KAILUA-KONA — The probe into the mistaken release five months ago of an accused murderer is ongoing, but the Department of Public Safety says it has worked to modify and strengthen procedures to prevent a repeat of the flub.
DPS Director Nolan Espinda appeared before the state Senate Ways and Means Committee on Tuesday to present his department’s proposed budget when lawmakers asked for an update on the investigation into July’s erroneous release of Brian Lee Smith.
“The changes we’ve made regardless of the findings of the investigation are significant,” Espinda told lawmakers.
Brian Smith is facing numerous charges, including second-degree murder, for a June 23 shooting on Painted Church Road in Honaunau. The incident left Thomas Ballesteros Jr. dead, and Smith and another man with gunshot wounds.
After being indicted July 9, Smith’s bail was set at $1.15 million, but he was mistakenly released from Hawaii Community Correctional Center on July 24. Officials didn’t realize it was a mistake until the morning of July 26. Smith turned himself in that evening.
He remains in custody in lieu of $2 million bail pending an April trial.
The probe into Smith’s release is winding down. However, initial findings of the investigation indicate it was near impossible to pinpoint where the document transmission broke down resulting in the Honaunau man’s July 24 release.
“The courts insist they provided it and we have no reason to believe otherwise, and none of us are pointing fingers at each other,” DPS spokeswoman Toni Schwartz told West Hawaii Today on Wednesday. “The Department of Public Safety is committed to continuously re-evaluating and assessing our practices and will continue to work collaboratively with our Judicial partner to make improvements.”
The Public Safety Department/HCCC said over the past five months it internally has made significant improvements that include filling civilian records positions, creating new Adult Corrections Officers posts, training both civilian and uniform staff in records, intake and transportation, and initiating a pilot program with the 3rd Circuit for the electronic transmission of court orders.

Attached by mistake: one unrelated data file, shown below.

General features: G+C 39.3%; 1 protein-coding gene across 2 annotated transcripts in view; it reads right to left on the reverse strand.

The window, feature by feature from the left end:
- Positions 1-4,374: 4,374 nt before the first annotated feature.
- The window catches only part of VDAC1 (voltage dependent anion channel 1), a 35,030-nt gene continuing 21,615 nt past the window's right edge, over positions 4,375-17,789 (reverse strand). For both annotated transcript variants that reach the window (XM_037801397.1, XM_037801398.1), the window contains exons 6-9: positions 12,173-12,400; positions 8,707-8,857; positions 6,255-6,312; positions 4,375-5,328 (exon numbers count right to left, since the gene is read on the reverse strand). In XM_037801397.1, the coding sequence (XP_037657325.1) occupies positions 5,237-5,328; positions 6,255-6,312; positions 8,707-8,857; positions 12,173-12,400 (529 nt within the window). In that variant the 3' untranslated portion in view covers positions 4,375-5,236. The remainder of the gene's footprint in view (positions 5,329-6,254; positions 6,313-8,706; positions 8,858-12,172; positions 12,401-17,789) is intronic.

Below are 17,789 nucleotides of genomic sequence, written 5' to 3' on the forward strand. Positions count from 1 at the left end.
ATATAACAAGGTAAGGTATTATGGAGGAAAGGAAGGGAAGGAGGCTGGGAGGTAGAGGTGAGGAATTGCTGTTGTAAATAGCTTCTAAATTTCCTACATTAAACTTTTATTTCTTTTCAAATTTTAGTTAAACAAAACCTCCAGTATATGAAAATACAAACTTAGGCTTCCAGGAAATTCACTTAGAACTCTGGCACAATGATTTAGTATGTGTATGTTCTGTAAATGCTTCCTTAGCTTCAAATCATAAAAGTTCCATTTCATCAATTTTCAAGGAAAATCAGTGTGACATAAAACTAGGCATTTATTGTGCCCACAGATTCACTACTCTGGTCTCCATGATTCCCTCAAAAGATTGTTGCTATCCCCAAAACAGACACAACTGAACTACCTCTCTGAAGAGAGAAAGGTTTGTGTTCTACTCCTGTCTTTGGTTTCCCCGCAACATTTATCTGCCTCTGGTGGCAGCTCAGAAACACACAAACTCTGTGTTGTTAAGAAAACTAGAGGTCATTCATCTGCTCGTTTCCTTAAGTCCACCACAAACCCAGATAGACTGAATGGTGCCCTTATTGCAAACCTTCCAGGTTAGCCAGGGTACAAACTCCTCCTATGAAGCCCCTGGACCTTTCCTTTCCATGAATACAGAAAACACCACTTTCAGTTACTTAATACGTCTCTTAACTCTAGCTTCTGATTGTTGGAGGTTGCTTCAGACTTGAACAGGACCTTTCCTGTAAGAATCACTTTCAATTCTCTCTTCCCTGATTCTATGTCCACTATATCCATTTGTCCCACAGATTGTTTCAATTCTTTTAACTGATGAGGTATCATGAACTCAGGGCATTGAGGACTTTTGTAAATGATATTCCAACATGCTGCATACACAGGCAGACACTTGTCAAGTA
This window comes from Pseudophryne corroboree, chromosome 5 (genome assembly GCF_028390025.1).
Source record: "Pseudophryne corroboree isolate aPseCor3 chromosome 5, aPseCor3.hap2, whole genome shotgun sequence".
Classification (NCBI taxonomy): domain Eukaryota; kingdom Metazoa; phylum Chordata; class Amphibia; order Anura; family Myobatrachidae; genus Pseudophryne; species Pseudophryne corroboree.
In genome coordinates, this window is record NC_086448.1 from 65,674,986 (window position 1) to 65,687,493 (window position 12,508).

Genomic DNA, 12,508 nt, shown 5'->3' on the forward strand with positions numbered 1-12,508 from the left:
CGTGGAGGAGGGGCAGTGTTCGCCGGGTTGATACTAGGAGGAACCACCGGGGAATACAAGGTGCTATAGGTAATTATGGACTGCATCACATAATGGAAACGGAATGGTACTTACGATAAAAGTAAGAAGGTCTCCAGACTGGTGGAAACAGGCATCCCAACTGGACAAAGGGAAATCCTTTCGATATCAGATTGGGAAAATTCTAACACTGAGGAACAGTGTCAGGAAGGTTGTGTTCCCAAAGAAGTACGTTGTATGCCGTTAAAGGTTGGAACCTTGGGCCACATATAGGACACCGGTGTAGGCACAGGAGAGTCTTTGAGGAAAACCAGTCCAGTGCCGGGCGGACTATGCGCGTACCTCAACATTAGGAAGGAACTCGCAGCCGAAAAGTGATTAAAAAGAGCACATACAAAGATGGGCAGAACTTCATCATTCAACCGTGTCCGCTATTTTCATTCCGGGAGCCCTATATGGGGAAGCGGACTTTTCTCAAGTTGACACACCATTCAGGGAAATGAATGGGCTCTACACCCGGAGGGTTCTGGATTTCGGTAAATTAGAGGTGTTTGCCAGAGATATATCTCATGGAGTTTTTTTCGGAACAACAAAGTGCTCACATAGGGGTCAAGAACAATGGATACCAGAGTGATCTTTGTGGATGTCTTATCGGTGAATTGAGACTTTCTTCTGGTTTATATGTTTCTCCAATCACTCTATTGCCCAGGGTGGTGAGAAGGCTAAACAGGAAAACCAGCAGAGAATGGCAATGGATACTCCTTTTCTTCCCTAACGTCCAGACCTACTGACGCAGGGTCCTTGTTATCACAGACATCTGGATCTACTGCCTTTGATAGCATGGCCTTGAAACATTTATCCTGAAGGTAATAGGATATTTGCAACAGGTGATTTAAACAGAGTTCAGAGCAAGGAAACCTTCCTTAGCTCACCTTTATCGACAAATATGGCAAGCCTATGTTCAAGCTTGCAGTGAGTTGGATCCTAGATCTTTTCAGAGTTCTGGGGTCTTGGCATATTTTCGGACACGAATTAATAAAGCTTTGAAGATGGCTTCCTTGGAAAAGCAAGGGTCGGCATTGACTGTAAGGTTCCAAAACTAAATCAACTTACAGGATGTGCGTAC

“As we’ve expressed earlier, the current methodology in transmitting all court documents is a hand-to-hand process throughout the state — an antiquated process that has its glitches and the delivery of those documents doesn’t occur as anticipated,” Espinda told lawmakers Tuesday.
Espinda outlined specific changes to policies and procedures.
“We’ve re-instituted the open line to the Attorney General’s office for any conflict in existing documentation where clerical staff provide legal interpretation,” the director said.
A pilot program has also been initiated with 3rd Circuit Court for the electronic transmission via email of court orders pertaining to bail in the Circuit Court.
In addition, the department has been working with the Judiciary to streamline the process of receiving court orders and calendars, which is ongoing.
Now, court calendars are faxed to Hawaii Community Correctional Center one to two days before Circuit Court hearings. When add-on calendars are faxed, the court clerks call HCCC to inform them of the update. Sheriffs are also given a physical copy of the calendar.
“The improvements are a two-sided improvement — not just us doing what we do better but us collaborating with the Judiciary,” Espinda said Tuesday to lawmakers.
The Judiciary appreciates the efforts of public safety as the two departments continue to discuss how best to provide access to justice for everyone involved, said Jan Kagehiro, director of Communications and Community Relations for the Hawaii State Judiciary.
West Hawaii Today has requested from DPS the past 12 months of erroneous releases and failed number of transports from HCCC to 3rd Circuit Court in Kona. Those stats have not yet been provided. However, the newspaper has determined that at least two other people have been erroneously released since Smith, including one just days after he turned himself in.